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I have a replica set that I am trying to upgrade the primary to one with more memory and upgraded disk space. So I raided a couple disks together on the new primary, rsync'd the data from a secondary and added it to the replica set. After checking out the rs.status(), I noticed that all the secondaries are at about 12 hours behind the primary. So when I try to force the new server to the primary spot it won't work, because it is not up to date.

This seems like a big issue, because in case the primary fails, we are at least 12 hours and some almost 48 hours behind.

The oplogs all overlap and the oplogsize is fairly large. The only thing that I can figure is I am performing a lot of writes/reads on the primary, which could keep the server in lock, not allowing for proper catch up.

Is there a way to possibly force a secondary to catch up to the primary?

There are currently 5 Servers with last 2 are to replace 2 of the other nodes. The node with _id as 6, is to be the one to replace the primary. The node that is the furthest from the primary optime is a little over 48 hours behind.

{
"set" : "gryffindor",
"date" : ISODate("2011-05-12T19:34:57Z"),
"myState" : 2,
"members" : [
    {
        "_id" : 1,
        "name" : "10******:27018",
        "health" : 1,
        "state" : 2,
        "stateStr" : "SECONDARY",
        "uptime" : 20231,
        "optime" : {
            "t" : 1305057514000,
            "i" : 31
        },
        "optimeDate" : ISODate("2011-05-10T19:58:34Z"),
        "lastHeartbeat" : ISODate("2011-05-12T19:34:56Z")
    },
    {
        "_id" : 2,
        "name" : "10******:27018",
        "health" : 1,
        "state" : 2,
        "stateStr" : "SECONDARY",
        "uptime" : 20231,
        "optime" : {
            "t" : 1305056009000,
            "i" : 400
        },
        "optimeDate" : ISODate("2011-05-10T19:33:29Z"),
        "lastHeartbeat" : ISODate("2011-05-12T19:34:56Z")
    },
    {
        "_id" : 3,
        "name" : "10******:27018",
        "health" : 1,
        "state" : 1,
        "stateStr" : "PRIMARY",
        "uptime" : 20229,
        "optime" : {
            "t" : 1305228858000,
            "i" : 422
        },
        "optimeDate" : ISODate("2011-05-12T19:34:18Z"),
        "lastHeartbeat" : ISODate("2011-05-12T19:34:56Z")
    },
    {
        "_id" : 5,
        "name" : "10*******:27018",
        "health" : 1,
        "state" : 2,
        "stateStr" : "SECONDARY",
        "uptime" : 20231,
        "optime" : {
            "t" : 1305058009000,
            "i" : 226
        },
        "optimeDate" : ISODate("2011-05-10T20:06:49Z"),
        "lastHeartbeat" : ISODate("2011-05-12T19:34:56Z")
    },
    {
        "_id" : 6,
        "name" : "10*******:27018",
        "health" : 1,
        "state" : 2,
        "stateStr" : "SECONDARY",
        "optime" : {
            "t" : 1305050495000,
            "i" : 384
        },
        "optimeDate" : ISODate("2011-05-10T18:01:35Z"),
        "self" : true
    }
],
"ok" : 1
}
share|improve this question
    
Could you post the output of rs.status() as run from one of the secondaries? –  Rob Cowie May 12 '11 at 14:45
    
I think you would get a better answer to this question if you asked it on StackOverflow's sister site ServerFault.com –  Theo May 12 '11 at 19:42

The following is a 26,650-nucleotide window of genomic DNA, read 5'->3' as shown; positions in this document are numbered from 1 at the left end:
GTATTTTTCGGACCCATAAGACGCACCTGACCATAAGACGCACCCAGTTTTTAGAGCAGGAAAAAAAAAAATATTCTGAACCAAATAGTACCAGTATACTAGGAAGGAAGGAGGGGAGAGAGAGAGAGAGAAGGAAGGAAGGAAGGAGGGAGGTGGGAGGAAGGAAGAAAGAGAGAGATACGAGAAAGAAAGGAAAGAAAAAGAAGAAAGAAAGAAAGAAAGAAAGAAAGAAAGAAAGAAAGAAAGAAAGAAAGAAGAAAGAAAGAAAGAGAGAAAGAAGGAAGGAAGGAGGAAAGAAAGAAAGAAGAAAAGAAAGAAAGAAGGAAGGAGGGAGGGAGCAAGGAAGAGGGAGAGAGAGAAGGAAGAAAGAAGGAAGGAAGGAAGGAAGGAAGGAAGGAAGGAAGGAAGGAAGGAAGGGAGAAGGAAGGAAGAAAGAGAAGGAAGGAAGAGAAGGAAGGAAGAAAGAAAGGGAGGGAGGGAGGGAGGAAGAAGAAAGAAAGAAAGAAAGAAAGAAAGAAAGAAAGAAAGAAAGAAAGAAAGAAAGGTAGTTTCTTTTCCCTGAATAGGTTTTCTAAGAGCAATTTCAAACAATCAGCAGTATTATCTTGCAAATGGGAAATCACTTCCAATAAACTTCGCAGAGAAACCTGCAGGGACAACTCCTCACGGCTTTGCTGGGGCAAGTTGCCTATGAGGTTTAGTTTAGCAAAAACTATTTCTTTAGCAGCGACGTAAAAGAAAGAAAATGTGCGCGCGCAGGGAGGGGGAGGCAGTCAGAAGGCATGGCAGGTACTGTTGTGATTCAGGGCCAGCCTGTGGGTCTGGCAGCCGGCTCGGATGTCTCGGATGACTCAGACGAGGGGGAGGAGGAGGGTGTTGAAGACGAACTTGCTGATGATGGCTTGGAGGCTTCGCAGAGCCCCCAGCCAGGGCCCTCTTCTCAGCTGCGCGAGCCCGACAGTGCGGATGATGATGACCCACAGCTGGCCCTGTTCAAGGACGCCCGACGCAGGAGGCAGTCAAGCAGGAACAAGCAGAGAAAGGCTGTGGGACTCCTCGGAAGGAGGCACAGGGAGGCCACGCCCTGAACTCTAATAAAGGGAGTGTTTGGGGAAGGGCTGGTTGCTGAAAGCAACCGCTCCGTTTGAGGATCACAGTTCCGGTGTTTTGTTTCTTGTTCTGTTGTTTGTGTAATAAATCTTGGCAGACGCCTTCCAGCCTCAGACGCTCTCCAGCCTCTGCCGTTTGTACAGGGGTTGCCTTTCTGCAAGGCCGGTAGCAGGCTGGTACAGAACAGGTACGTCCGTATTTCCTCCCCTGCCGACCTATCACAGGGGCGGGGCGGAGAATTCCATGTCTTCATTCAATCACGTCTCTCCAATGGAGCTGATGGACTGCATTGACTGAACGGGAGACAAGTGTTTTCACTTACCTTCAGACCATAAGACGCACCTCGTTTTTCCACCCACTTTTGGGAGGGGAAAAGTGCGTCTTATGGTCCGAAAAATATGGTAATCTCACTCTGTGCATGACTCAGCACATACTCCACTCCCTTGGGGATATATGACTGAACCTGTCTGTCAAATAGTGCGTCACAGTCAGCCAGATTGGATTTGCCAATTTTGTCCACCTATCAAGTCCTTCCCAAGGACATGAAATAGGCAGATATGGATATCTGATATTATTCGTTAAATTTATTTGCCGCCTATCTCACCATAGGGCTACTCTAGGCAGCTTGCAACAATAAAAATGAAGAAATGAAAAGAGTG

Thanks, I did just that. serverfault.com/questions/269184/… –  Bryan May 12 '11 at 19:49
1  
You need to get to the root of the problem -- the secondaries cannot keep up with write activity on the primary. You need to look into bottlenecks (network, disk, server load, mongo load) to determine what is holding them back. Forcing your secondaries to resync is likely to make the situation worse as it'll put more load on an already stressed system. –  Steve Brisk May 19 at 19:41

2 Answers 2

up vote 0 down vote accepted

After looking through everything I saw a single error, which led me back to a mapreduce that was run on the primary, which had this issue: https://jira.mongodb.org/browse/SERVER-2861 . So when replication was attempted it failed to sync because of a faulty/corrupt operation in the oplog.

share|improve this answer
    
That bug was fixed several years ago. Are you sure that you're running a version that old? –  Steve Brisk May 19 at 19:35
    
This is circa 2011 when 1.8.0 was the version we were running. As you can see in the JIRA issue, it was patched March 2011. Only a couple months before this question was answered. –  Bryan May 20 at 19:48
    
Sorry for bumping this, I didn't realize how old this was. SO had it listed under recent questions. –  Steve Brisk May 21 at 2:14

I'm not sure why the syncing has failed in your case, but one way to brute force a resync is to remove the data files on the replica and restart the mongod. It will initiate a resync. See http://www.mongodb.org/display/DOCS/Halted+Replication. It is likely to take quite some time, dependent on the size of your database.

share|improve this answer
    
resync does not indeed work on replica sets. also, deleting the data files and restarting aren't really the best option as it takes days to recover. This also won't solve the problem, because I had an equally spec'd server that i left to recover on it's own and it is just as "old" as the other secondaries. –  Bryan May 12 '11 at 14:33
    
@Bryan: Yeah, just tried out the resync command and realised my fail. Answer edited. As you've already allowed a replica to resync completely and it is also stale, I'm not sure what the issue is. I'll have a think. –  Rob Cowie May 12 '11 at 14:38

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